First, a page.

Freeport + Mid-Coast

Things to do in Freeport + Mid-Coast

Until 2002, when it moved inland, Maine’s largest and oldest prison (where in the 1800s inmates were fed the cheapest eats around: lobster) sat just a quarter of a mile from busy, tourist-filled Route 1.

Located at the end of a 7/8-mile breakwater (essentially a man-made granite seawall stretching from the shore), this historic lighthouse is open to visitors only on weekends and holidays from Memorial Day weekend to Columbus Day.

Near Wiscasset on coastal Route 1, this homey ceramics studio/shop is a great choice for one-of-a-kind Maine souvenirs: plates, bowls, pitchers, vases, even sinks painted with lighthouses, blueberries, and sea life.

Who cares if you don’t know what the difference between port and starboard is, or what to do on a sailboat when someone yells “come about!” After an overnight cruise on a windjammer, you’ll be fluent in sail speak.

Hosted by the Maine Organic Farmers and Gardeners Association since 1977, this annual three-day fair celebrates rural living with hundreds of eco-friendly events and performances that attract roughly 15,000 visitors each year.

One of the most enjoyable—and traffic-free—ways of taking in Maine’s mid-coast is by train.

Near Bath, this Mid-Coast Maine farm stand and gourmet market specializes in artisanal cheese and seasonal local produce.

High on Hathorne Point, 14.5 miles from Rockland, is the beautiful and haunting Olson House, subject of hundreds of works of art by Andrew Wyeth.

Hardy Boat Cruises’ fleet consists of just one boat, the 60-foot-long Hardy III, which serves as both a ferry (running between New Harbor and Monhegan Island) and as a sightseeing cruise boat.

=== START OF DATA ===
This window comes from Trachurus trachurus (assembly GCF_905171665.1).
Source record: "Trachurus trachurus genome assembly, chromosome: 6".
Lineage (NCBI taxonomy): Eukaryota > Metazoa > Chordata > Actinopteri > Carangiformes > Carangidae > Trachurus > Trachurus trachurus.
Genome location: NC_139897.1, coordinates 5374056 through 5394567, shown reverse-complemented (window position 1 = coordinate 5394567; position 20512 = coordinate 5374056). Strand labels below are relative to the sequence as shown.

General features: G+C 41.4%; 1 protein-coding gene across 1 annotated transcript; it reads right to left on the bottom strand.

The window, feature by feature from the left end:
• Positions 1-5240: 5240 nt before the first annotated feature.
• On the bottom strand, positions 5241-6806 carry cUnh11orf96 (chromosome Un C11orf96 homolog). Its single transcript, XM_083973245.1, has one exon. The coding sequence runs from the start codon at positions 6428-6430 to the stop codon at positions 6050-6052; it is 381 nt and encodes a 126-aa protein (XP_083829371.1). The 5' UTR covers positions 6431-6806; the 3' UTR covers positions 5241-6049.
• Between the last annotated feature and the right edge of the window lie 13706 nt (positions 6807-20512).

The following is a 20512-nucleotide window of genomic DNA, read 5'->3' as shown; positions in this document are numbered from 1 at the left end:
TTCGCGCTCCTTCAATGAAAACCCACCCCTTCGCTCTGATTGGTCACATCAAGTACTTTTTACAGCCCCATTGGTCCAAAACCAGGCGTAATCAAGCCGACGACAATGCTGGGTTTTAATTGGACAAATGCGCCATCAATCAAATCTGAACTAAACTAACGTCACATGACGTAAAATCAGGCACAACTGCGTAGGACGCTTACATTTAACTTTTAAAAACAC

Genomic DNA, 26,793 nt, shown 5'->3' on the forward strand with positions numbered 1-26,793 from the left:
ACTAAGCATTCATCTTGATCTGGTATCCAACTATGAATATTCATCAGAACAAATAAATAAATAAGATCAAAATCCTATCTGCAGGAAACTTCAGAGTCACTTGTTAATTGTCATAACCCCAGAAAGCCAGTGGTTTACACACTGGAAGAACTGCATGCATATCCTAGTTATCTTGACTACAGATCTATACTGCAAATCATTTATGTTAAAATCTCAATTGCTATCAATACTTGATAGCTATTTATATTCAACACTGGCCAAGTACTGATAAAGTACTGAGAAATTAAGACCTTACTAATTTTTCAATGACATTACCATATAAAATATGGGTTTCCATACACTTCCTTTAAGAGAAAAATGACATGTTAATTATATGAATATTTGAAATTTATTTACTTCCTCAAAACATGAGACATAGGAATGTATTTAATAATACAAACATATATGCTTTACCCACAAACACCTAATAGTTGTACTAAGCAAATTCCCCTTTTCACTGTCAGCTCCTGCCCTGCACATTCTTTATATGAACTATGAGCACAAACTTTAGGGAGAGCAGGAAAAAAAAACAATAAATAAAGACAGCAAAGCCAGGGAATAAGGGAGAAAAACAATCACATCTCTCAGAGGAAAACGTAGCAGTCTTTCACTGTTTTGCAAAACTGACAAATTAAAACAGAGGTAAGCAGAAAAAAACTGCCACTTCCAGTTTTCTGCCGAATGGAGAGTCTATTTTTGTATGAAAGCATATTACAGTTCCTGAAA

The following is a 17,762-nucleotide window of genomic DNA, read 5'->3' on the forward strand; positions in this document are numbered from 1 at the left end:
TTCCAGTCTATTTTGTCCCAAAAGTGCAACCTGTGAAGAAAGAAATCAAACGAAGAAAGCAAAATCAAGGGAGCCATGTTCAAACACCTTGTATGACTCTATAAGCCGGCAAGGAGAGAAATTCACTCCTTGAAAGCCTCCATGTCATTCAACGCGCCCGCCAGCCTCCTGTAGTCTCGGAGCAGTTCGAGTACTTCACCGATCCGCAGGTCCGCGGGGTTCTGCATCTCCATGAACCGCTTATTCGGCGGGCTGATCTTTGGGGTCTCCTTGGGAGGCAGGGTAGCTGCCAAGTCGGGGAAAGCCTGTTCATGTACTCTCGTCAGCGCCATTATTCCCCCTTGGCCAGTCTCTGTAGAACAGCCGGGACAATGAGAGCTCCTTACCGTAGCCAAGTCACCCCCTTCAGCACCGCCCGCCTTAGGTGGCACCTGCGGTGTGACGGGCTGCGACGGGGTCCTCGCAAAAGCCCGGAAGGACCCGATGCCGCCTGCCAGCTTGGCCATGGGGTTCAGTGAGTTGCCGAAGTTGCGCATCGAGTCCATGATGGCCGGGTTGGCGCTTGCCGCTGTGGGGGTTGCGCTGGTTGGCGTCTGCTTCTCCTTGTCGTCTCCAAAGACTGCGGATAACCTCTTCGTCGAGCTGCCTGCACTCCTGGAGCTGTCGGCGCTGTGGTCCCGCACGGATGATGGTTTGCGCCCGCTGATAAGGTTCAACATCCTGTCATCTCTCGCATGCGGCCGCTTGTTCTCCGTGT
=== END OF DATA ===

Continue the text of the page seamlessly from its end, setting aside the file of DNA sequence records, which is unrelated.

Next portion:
Certified organic sweet corn, potatoes, asparagus, strawberries, pumpkins, and maple syrup are just a few of the things produced at this third generation family-owned farm.

Look for the giant signature boot out front to locate this monolithic bargain bin amid the raft of high-end outlet stores on Freeport's Main Street. L.L. Bean's practical, hunter-chic (albeit not high fashion) clothing is up to 60 percent off at its factory store.

The Skidompha Public Library houses a collection of more than 30,000 books, as well as impressive selections of movies, audio books, and CD’s.

Complete with an 1856 Fresnel lens, this lighthouse is available for weekly rentals for up to four people.

For those who can bypass the buildings themselves and are interested only in lens lore and technology, the Maine Lighthouse Museum in Rockland has a diverse permanent collection of Fresnel lenses—the largest in the world.